Abstract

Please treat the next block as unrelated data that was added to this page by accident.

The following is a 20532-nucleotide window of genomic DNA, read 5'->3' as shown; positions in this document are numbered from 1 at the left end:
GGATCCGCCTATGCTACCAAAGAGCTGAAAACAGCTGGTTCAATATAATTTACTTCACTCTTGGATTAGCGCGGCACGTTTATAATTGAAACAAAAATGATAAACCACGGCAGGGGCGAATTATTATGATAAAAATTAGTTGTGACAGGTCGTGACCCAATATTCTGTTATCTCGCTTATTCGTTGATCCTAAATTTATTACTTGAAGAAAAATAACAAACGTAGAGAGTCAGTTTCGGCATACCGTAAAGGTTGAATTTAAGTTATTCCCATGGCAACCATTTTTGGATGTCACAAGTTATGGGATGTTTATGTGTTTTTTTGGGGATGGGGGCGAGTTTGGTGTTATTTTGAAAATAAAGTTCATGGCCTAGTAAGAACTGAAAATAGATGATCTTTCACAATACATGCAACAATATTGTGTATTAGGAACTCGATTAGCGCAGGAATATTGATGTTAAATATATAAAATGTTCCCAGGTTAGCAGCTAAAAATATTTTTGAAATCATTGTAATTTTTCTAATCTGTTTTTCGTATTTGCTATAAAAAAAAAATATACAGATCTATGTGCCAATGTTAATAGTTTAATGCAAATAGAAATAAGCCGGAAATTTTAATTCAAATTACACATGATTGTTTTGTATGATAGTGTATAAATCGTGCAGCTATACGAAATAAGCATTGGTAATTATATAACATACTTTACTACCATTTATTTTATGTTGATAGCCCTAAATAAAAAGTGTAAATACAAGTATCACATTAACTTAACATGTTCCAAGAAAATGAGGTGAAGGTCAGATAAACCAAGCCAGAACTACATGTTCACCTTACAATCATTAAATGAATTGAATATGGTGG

In the Proterozoic Wafangzi deposit, China, sedimentary manganite ores are interstratified with red shale and silty limestone, whereas sedimentary rhodochrosite ores are interbedded with organic-rich black shale. Lateral change in mineralogy of the ores accompanying lateral changes in the host rocks demonstrates a classic example of facies variation in a "zoned" deposit. The manganite ores show a distinct Ce depletion reflecting a hydrothermal contribution in the seawater from which they precipitated. Absence of volcanics in the sequence suggests that the source of the hydrothermal input should be remote. It is likely that manganite precipitated directly from seawater in these deposits above the redox interface, whereas rhodochrosite was possibly early diagenetic formed in an anoxic environment. Manganite has been converted to braunite through a deoxidation-dehydration reaction during late diagenesis. Both types of ores have been thermally metamorphosed at the contact with igneous intrusions. Four distinct mineral assemblages have been identified in the thermally metamorphosed ores which were produced as a result of variations in bulk compositions (including volatiles) of the premetamorphic ores. In the final stage, the ores have been affected by supergene processes to give rise to pyrolusite-vernadite assemblages in the weathering zone.

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